On Friday the 15th of September, the Cassini probe was purposefully directed into Saturn, burning up in its atmosphere almost instantly and bringing to an end an almost 20-year mission to study the gas giant.
Launched on the 15th of October 1997 as a collaboration between NASA, the European Space Agency and the Italian Space Agency, the Mariner Mark II spacecraft entered Saturn’s orbit on the 1st of July 2004, and spent the following 13 years studying the planet’s famous rings and natural satellites.
Throughout its 13-year orbit of Saturn, Cassini discovered seven previously unknown Saturnian moons, whilst making detailed observations of Saturn’s rings, and largest its moon, Titan.
The rings were discovered to be composed of mostly water ice, and whilst extending a phenomenal 80,000 km away from Saturn’s equator, were found to be on average only a few metres thick, and even as little as one metre in some areas. Their icy composition explains why they are so visible, and can be seen from Earth with only the aid of amateur telescopes, as the ice reflects the sun’s light.
Another major component of this groundbreaking mission was the sending of another probe — Huygens, named after the Dutch astronomer Christiaan Huygens, who discovered Saturn in 1655 — onto the surface of Titan. Huygens successfully landed on Titan’s surface on the 14th January of 2005, and from this made important discoveries such as the composition of Titan’s atmosphere, and the presence of liquid lakes of methane and ethane in the polar regions of the moon.
Perhaps one of Cassini’s most famous and recent events was in 2015, when it flew through a vapour plume erupting from the surface of another of Saturn’s moons, Enceladus. These plumes were first discovered a few years previously, and various analyses and data from Cassini’s fly-through confirmed that these clouds contained mostly water vapour, as well as traces of nitrogen, methane and carbon dioxide. The plumes are from liquid repositories under the surface of Enceladus which erupt when they reach the surface of the moon, in much the same way that geysers behave on Earth.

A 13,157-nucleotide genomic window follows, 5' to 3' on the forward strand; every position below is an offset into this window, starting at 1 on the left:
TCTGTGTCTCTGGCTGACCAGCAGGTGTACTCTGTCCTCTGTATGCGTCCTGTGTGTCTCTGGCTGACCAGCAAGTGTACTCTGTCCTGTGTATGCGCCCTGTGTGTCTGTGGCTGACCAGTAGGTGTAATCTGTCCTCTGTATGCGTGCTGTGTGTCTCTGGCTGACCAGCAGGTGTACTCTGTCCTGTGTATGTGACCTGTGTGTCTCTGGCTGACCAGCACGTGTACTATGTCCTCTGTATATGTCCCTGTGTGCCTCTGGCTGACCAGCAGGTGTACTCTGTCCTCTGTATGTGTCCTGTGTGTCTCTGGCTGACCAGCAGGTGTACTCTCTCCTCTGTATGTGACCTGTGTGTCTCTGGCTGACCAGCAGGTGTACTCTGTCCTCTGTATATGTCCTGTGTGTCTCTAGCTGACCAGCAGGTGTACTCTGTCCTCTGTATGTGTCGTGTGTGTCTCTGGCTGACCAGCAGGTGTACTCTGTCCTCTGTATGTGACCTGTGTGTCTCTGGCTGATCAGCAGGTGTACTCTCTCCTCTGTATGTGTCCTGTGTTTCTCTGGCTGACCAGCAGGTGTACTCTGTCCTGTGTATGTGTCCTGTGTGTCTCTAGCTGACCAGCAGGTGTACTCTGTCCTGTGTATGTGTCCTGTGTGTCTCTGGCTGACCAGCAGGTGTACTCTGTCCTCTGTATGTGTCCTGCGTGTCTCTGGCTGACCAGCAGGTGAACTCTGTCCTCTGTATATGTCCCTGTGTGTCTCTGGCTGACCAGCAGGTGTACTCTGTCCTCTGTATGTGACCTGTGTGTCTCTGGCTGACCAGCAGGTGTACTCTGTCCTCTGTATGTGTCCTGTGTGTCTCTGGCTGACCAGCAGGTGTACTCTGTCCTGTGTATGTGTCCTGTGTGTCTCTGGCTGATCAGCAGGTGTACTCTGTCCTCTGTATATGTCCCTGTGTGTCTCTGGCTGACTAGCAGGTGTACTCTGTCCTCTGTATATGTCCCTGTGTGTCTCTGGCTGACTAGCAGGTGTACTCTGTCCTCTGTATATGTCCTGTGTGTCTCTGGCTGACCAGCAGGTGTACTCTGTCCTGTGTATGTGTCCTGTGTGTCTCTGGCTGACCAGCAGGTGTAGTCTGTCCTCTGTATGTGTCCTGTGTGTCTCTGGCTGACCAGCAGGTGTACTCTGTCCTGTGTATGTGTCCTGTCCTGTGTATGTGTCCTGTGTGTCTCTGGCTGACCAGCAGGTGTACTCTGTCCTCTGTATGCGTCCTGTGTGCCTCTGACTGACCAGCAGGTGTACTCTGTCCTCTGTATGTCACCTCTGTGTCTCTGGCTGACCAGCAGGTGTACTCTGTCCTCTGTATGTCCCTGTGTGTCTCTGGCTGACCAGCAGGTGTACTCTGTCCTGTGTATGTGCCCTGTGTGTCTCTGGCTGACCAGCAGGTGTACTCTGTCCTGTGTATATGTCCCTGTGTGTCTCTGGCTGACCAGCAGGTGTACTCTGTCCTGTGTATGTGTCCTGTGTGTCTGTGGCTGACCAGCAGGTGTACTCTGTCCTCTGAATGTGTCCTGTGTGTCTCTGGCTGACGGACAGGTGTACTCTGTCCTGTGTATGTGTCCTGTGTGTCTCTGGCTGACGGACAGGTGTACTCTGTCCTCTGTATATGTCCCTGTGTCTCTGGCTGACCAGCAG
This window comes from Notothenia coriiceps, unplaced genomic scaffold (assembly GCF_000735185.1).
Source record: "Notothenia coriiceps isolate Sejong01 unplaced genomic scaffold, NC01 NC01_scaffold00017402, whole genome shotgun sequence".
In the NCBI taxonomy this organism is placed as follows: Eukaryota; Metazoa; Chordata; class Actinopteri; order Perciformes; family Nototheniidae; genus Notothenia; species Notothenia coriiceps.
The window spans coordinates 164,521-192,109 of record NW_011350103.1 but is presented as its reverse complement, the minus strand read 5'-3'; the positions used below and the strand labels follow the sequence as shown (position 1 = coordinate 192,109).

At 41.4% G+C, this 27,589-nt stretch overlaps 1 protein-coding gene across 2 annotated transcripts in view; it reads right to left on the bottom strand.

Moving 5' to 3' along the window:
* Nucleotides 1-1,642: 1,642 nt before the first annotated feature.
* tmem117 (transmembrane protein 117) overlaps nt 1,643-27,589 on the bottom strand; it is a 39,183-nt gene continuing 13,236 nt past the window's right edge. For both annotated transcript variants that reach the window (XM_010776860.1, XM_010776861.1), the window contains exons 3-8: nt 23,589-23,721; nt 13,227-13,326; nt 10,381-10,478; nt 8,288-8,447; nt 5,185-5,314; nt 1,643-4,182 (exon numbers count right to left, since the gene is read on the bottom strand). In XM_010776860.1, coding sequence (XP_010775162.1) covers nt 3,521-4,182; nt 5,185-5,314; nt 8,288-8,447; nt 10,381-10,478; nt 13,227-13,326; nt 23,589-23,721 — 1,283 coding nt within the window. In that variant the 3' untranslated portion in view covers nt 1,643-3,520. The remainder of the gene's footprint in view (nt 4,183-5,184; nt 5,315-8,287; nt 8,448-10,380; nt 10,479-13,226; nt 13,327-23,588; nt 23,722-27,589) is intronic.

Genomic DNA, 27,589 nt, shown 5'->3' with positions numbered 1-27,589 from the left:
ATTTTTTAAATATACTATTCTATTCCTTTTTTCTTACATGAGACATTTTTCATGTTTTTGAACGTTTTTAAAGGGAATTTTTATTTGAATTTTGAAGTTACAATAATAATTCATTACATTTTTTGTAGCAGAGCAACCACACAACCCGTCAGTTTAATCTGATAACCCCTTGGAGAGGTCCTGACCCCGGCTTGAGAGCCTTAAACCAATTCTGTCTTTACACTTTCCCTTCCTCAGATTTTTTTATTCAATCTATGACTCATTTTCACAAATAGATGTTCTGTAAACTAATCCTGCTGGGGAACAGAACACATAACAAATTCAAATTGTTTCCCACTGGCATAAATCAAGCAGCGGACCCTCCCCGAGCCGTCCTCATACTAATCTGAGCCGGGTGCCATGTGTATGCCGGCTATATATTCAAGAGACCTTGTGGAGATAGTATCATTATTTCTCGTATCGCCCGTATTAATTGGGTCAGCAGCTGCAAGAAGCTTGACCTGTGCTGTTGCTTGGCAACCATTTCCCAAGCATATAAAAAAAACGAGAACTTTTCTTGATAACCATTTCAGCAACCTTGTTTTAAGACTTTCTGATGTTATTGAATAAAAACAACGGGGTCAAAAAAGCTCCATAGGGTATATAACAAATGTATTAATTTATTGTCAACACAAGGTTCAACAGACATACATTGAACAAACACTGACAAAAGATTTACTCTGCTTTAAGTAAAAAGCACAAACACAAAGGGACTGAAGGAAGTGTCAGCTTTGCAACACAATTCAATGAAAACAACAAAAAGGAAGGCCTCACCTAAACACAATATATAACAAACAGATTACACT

Of course, what goes up, must come down — even if not necessarily back down to Earth — and Cassini made its preparations for its ‘death plunge’ into Saturn’s atmosphere a few weeks ago. In preparation for this final act, the probe became the first man-made object to orbit between Saturn and its rings, making several orbits in this region and continuing to make scientific observations. The decision to destroy Cassini in this manner came from worries that biological contamination from the spacecraft could affect any one of Saturn’s moons — particularly Titan and Enceladus — if these worlds harbour any form of extraterrestrial life.
Finally, Cassini took one last picture of Saturn’s atmosphere before entering it; signal was lost at 7:56 AM EDT on the 15th of September 2017.
Few missions to explore the outer reaches of our solar system have given us so much information about the worlds orbiting our star, as well as prompting such marvel and wonder about outer-space and beyond.
Thanks to Cassini, further missions to the Saturnian system are being proposed, including the suggestion of sending a probe to Enceladus and its geysers, with the explicit goal of finding life elsewhere in the solar system.